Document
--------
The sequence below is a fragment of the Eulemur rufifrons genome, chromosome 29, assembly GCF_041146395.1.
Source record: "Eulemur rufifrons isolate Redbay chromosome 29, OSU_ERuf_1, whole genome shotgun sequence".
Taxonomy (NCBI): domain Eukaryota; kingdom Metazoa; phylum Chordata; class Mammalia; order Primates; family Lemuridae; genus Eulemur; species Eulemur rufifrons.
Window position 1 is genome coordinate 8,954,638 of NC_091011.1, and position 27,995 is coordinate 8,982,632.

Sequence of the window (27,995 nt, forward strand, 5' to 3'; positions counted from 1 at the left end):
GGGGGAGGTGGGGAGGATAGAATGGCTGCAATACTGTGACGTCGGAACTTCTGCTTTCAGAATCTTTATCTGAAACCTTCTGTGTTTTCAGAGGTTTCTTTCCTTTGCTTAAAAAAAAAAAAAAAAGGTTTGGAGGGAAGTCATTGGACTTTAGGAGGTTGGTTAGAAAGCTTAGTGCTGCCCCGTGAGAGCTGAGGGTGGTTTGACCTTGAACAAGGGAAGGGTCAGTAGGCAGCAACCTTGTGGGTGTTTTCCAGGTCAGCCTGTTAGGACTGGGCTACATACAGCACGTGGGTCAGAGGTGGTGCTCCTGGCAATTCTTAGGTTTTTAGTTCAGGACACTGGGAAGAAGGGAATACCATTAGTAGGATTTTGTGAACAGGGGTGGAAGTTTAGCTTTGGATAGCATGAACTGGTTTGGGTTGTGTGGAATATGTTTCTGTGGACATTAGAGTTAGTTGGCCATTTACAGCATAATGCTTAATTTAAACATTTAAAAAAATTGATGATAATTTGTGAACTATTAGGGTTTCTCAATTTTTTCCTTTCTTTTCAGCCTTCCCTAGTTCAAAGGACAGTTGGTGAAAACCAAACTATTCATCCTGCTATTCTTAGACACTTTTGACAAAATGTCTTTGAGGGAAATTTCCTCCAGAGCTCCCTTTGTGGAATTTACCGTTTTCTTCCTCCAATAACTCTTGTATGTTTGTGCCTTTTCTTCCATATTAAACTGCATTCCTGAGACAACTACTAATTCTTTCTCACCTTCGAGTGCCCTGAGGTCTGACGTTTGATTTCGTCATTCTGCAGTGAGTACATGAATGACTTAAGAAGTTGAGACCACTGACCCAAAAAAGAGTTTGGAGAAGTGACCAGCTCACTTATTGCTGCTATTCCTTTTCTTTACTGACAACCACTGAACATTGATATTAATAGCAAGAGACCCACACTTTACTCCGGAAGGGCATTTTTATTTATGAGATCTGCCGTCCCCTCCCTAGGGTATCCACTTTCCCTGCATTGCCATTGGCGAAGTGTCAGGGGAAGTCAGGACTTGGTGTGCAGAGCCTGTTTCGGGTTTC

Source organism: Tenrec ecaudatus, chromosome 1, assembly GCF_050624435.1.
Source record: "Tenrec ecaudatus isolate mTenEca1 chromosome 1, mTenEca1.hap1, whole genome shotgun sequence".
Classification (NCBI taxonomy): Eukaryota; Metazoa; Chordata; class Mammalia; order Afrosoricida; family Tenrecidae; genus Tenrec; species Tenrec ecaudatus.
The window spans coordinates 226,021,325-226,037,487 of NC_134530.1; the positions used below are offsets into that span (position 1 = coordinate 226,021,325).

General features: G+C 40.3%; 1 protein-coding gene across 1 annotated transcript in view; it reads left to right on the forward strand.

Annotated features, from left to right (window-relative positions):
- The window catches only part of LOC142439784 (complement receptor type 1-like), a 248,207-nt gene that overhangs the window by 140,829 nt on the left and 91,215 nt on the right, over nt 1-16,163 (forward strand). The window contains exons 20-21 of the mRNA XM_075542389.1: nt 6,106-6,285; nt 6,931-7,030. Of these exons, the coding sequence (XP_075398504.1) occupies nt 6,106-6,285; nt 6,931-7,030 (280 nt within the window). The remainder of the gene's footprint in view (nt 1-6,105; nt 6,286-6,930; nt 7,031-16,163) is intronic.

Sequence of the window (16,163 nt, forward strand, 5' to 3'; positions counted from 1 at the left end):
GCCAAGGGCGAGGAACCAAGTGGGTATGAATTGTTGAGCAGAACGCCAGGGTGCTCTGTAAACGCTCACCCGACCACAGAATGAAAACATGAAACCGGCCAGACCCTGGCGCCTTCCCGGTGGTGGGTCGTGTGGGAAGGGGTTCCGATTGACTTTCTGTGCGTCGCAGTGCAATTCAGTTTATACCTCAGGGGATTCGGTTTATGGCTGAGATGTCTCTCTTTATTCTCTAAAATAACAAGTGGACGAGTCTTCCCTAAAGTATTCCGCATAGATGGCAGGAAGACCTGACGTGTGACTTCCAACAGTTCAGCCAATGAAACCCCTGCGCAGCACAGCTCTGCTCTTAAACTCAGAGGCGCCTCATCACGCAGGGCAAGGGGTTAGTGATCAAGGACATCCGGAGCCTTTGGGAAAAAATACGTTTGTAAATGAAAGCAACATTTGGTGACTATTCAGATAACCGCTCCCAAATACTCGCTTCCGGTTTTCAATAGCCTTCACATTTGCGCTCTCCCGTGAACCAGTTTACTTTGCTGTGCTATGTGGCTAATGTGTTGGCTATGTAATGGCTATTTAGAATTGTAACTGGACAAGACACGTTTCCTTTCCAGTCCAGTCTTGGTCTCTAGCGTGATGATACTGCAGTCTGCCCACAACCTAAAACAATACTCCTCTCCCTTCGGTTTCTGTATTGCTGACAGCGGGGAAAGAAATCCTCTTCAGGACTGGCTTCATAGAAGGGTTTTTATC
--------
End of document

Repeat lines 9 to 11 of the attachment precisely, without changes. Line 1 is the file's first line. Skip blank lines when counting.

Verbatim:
Classification (NCBI taxonomy): Eukaryota; Metazoa; Chordata; class Mammalia; order Afrosoricida; family Tenrecidae; genus Tenrec; species Tenrec ecaudatus.
The window spans coordinates 226,021,325-226,037,487 of NC_134530.1; the positions used below are offsets into that span (position 1 = coordinate 226,021,325).

General features: G+C 40.3%; 1 protein-coding gene across 1 annotated transcript in view; it reads left to right on the forward strand.